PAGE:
« Global Investors Losing Faith in Faith-Based Paper Currencies | Main | Power Tends to Corrupt »

December 11, 2005



Dave, That is one GREAT Keynes quote: "Markets can remain irrational longer than you can remain solvent." Personally, this time I don't care. We sold our house last Jan at market high + 20% because we couldn't afford to lose the windfall "given" to us by low int. rates & absurdly eased lending policy. I can do nothing about either of these influences, but I'm fed up enough with witnessing what this Administration & the Federal Reserve have done in the last 5 years. Personally, I will remain a hunkered down penny-pinching renter - counting the 5+% earnings from my Ford Interest Advantage Account - until someone returns us to saner fiscal & monetary policies. It may take the rest of my life, but so be it. It's one thing to play Russion Roulette, but it's quite another to play when you know at least half the bullets are spent. Have a GREAT Holiday & thanks for your posts.

Elaine Meinel Supkis

Hi, didn't know about your blog until mine flagged down your link and I just want to say, welcome! Glad to read you and will bookmark you.

About the "what we do not know"---when I first began to debate economic stuff on the web 18 years ago, I really didn't know all that much. The rancorous and sometimes hilarious debates brought a great deal of information to my brain which then processed it.

For example, 20 years ago, I didn't know squat about derivatives or relative value of currency manipulations to increase exports and a host of financial matters. Since banging around the web, just reading other people's links and postings and quite a few lights turned on in the head.

This is better than going to school! Thanks for being yet another light.

Elaine Meinel Supkis

About the future: All empires implode financially because they can. All other countries must be very careful and are cut off from the money stream very swiftly if they wobble too much.

But empires can soak everyone and because they can, they do! And it is awful when they do, usually it ends in vast wars as the dying empire lashes out.


Thanks for the promise of a bookmark Elaine..

Among the many books I keep close at hand are Kevin Phillips "Wealth and Democracy" and "Boiling Point." When I read your stuff about "empire" and "empires" and such I hark back to Phillips' books and Phillips' warnings about "financialization" and other trappings that signal the end of empires. Of course there are many other authors of note who deal with the topic as well.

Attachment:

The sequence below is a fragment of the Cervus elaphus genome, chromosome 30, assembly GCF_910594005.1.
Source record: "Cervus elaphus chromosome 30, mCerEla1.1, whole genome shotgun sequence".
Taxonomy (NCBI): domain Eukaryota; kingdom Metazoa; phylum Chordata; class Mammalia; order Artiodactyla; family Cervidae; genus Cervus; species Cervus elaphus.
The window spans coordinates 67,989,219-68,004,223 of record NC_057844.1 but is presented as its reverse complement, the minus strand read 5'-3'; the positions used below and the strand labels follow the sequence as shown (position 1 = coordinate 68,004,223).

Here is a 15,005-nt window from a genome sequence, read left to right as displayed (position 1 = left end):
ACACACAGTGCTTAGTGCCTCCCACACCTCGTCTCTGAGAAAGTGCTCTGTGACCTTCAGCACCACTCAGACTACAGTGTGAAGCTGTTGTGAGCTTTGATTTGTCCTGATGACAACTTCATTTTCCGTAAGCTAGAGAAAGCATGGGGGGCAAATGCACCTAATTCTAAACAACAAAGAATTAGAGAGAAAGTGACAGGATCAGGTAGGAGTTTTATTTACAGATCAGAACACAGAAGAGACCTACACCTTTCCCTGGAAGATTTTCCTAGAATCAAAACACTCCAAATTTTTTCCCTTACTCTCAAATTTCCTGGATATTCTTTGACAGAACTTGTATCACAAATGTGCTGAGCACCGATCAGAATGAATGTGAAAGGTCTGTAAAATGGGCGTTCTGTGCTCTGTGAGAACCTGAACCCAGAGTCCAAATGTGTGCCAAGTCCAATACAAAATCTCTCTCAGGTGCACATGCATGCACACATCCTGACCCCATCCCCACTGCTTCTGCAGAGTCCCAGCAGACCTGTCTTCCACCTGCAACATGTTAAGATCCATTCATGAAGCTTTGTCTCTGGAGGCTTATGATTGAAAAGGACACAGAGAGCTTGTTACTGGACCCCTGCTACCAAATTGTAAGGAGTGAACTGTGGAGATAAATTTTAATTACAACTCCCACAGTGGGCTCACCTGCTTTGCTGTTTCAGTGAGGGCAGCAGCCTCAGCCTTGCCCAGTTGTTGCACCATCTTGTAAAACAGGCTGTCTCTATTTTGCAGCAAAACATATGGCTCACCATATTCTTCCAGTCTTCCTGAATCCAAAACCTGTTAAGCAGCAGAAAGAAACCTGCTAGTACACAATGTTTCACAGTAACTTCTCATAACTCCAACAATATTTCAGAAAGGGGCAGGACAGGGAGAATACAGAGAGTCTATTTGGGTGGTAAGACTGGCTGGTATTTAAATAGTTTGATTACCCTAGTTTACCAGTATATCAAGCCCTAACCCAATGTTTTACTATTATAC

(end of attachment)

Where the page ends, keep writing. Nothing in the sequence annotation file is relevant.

Here is Kevin Phillips, from "Boiling Point" : "Excessive preoccupation with finance and toleration of debt are apparently typical of great economic powers in their late stages."

When you mention that you didn't know that much about economics when you first became engaged in economic debates it reminded me of Hazel Henderson's story, http://www.hazelhenderson.com/

Those who are self-taught tend to be better-taught and less inclined to fall into the disciples' trap of lapping up nonsense thinking it profound.


"We don't know what the future holds." You could as well say: "we cannot know..." for some reason, God decrees that we cannot know the future. This is sort of humorous, because we all try to predict the future, all the time. Oh well.

The comments to this entry are closed.

Want Email Updates?

Your email address:

Powered by FeedBlitz

* Google * Site-Search


  • Chronicles of international finance and geopolitics, with hints from thither and yon to help us find a way from "growth and development" to "sustainability."

    This is a personal web site, reflecting only the opinions of its author and those who offer up comments. It was built and is maintained in occasional spare moments.

    More about me, my other blogs, etc.

Blog powered by Typepad